I think it was realizing that FF7 was to a whole generation of gamers what FF4 was to me back in Chicago…Timmy’s First Real JRPG. I couldn’t fault people for not playing FF4 or FF6 because they were on systems they didn’t even have! We always remember our firsts, be they lovers or games. I still don’t really like FF7 and think it’s overrated, but I don’t hate it anymore.
Looking back perhaps it was me healing from the wounds of my teenage, through the medium by which I did everything – video games. It was great to play Dissidia, to see so many aspects of everything FF come together. It showed me just how far video games had come, how far Final Fantasy had come. How far I had come.
I ended up playing FF11 because Dissidia and to a lesser extent, (more about that in the next chapter) my cousins. Curse you, Desmond, Shawn and Shantotto!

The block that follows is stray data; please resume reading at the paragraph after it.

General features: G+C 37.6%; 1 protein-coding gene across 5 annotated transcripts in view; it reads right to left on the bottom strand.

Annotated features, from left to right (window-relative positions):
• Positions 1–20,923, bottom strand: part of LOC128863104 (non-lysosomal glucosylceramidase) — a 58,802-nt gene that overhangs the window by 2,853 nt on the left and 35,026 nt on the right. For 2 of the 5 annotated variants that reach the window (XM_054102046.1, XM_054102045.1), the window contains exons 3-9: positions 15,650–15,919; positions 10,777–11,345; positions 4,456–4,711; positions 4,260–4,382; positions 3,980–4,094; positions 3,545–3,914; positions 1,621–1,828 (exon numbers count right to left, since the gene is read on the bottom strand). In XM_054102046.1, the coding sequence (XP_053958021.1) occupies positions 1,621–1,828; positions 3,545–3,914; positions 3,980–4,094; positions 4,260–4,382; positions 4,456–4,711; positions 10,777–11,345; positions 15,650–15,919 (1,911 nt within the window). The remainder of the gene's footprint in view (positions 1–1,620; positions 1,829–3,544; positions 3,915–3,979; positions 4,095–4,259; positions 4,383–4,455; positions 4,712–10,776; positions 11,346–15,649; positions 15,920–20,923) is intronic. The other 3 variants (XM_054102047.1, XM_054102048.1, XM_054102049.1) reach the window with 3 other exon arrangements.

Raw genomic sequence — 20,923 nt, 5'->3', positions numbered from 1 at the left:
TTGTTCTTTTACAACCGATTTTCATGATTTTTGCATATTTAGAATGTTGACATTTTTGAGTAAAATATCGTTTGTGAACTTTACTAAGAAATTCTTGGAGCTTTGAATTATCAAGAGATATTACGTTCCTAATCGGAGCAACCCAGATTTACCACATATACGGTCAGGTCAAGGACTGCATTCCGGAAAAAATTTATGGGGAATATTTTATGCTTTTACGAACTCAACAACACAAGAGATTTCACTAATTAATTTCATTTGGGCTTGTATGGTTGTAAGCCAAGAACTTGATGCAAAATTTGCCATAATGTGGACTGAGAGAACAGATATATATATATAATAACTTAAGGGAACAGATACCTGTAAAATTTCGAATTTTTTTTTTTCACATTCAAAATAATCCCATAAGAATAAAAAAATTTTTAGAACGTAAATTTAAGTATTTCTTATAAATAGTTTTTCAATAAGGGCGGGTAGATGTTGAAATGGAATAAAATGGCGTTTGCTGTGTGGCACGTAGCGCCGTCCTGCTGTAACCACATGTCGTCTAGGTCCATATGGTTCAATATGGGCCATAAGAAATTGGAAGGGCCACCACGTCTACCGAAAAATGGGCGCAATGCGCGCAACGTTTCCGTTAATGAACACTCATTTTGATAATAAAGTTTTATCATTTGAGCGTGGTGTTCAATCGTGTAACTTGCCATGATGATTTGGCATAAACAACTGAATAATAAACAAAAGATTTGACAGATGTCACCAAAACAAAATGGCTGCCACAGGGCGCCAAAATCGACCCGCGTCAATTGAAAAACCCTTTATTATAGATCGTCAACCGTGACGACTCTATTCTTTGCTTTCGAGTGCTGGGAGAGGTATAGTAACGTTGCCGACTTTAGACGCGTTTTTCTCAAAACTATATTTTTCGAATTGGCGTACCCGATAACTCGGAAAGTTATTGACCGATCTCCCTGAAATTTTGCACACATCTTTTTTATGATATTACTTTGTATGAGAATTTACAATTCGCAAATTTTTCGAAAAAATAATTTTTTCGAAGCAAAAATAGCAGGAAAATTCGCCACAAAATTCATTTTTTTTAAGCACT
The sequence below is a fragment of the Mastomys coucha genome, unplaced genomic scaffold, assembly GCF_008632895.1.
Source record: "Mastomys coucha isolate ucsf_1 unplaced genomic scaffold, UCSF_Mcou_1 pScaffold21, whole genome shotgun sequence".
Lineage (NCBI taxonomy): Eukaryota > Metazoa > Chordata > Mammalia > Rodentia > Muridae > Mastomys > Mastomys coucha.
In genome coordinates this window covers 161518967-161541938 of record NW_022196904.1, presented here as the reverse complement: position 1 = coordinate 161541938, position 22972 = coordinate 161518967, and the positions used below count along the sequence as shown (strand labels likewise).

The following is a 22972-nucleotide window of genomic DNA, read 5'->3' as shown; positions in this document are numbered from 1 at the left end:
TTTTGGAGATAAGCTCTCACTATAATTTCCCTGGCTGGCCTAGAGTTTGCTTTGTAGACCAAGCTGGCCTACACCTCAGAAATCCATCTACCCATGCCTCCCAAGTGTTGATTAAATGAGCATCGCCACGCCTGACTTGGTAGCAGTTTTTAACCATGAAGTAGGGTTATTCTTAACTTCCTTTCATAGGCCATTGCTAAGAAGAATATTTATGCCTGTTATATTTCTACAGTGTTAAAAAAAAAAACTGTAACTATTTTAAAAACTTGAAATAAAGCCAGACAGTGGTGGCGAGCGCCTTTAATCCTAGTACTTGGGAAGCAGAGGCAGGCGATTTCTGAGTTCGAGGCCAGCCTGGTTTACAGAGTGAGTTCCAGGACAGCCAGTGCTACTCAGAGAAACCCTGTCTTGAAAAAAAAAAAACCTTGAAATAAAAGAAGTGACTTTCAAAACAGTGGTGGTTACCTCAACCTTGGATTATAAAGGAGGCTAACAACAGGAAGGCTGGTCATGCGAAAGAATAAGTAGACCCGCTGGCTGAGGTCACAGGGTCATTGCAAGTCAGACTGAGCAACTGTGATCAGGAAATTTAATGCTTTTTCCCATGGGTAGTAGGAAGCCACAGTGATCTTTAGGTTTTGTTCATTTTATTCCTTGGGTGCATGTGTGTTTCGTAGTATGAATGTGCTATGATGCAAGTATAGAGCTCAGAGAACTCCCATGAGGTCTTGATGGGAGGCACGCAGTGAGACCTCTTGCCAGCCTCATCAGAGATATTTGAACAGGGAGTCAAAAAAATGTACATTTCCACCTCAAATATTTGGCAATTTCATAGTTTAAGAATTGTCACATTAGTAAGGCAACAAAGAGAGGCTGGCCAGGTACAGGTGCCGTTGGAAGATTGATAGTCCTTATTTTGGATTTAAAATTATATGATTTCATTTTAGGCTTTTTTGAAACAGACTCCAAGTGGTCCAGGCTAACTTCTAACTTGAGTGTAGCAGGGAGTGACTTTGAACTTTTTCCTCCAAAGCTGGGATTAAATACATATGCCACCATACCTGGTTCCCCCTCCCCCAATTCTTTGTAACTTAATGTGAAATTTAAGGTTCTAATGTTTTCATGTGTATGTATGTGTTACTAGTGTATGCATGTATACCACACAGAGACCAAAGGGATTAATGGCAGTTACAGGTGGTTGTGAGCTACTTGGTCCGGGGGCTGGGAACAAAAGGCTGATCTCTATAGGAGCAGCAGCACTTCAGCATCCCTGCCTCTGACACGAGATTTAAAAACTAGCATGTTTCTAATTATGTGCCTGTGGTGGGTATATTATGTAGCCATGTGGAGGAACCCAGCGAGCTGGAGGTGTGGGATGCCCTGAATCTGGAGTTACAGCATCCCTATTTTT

There were other video game music concerts as well before Distant Worlds. Play! and Passion before that. I think I was in the seventh heaven of rapture when I heard Yasunori Mitsuda play Scars Left By Time LIVE ON STAGE in front of me. It’s an experience I will never forget.
Passion was good but perhaps not as good as Play. I was so touched by it though that I wrote a long-forgotten blog post about it (back when I still sort of had a blog) Did I mention the lead female violinist was one of the most beautiful women I’ve ever seen? If not I’m mentioning it here.
I think that is what is special about games, that they can bring us out of ourselves, into someplace greater and stronger and deeper, and then bring us back with whatever we have gained from that place. At least that was part of the reason why I played them. The same is true for any kind of art, really, but I’ve always thought that the participatory nature of games makes them an entirely different beast than let’s say, books or movies.